On Some Planets, the Winds Go Supersonic

Artist impression of a gas giant. Image credit: NASA/JPL-Caltech/R. HurtThink of the strongest wind you’ve ever experienced. No, think of the strongest wind anyone’s ever experienced. It still doesn’t hold a candle to the terrifyingly strong winds on some extrasolar planets. There are gas giants out there, with masses similar to Jupiter, that experience winds as strong as 14,400 kph (9,000 mph).

This seems to be the only way to explain measurements of three extrasolar planets that orbit extremely close to their parent stars. With one face to the star, you would think that half the planet is white hot, while the other is much cooler. But strangely, these planets have roughly the same temperature across the entire planet.

These supersonic winds move so quickly, they’re able to churn the planets’ atmospheres, and keep temperatures from dropping on the night side.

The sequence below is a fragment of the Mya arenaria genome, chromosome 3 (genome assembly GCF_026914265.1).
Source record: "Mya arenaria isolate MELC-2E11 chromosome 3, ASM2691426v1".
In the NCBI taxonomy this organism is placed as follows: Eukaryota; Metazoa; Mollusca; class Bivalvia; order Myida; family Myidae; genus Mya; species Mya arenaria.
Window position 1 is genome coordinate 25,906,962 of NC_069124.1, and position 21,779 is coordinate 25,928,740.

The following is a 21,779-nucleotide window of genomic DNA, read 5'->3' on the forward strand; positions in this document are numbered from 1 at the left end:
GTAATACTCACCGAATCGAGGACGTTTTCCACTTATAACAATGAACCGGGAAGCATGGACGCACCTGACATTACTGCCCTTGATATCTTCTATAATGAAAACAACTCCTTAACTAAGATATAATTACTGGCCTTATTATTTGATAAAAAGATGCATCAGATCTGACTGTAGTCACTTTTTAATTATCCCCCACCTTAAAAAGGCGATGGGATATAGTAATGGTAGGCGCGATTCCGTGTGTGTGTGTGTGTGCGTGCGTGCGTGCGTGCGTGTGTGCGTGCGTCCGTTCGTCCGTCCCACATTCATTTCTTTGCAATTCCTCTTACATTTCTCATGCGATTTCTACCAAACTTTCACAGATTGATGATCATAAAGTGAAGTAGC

A team of American astronomers recently presented their findings at the American Astronomical Society’s annual meeting in Seattle, Washington. They used the Spitzer Space Telescope to measure the infrared light of the planets at eight different positions in their orbit in 2005. They measured the brightness when the planets were facing the Earth, and then when they were facing away. Amazingly, they found no variations.

The three planets are 51 Pegasi, about 50 light years from our sun, HD179949b about 100 light years distant, and HD209458b about 147 light years away.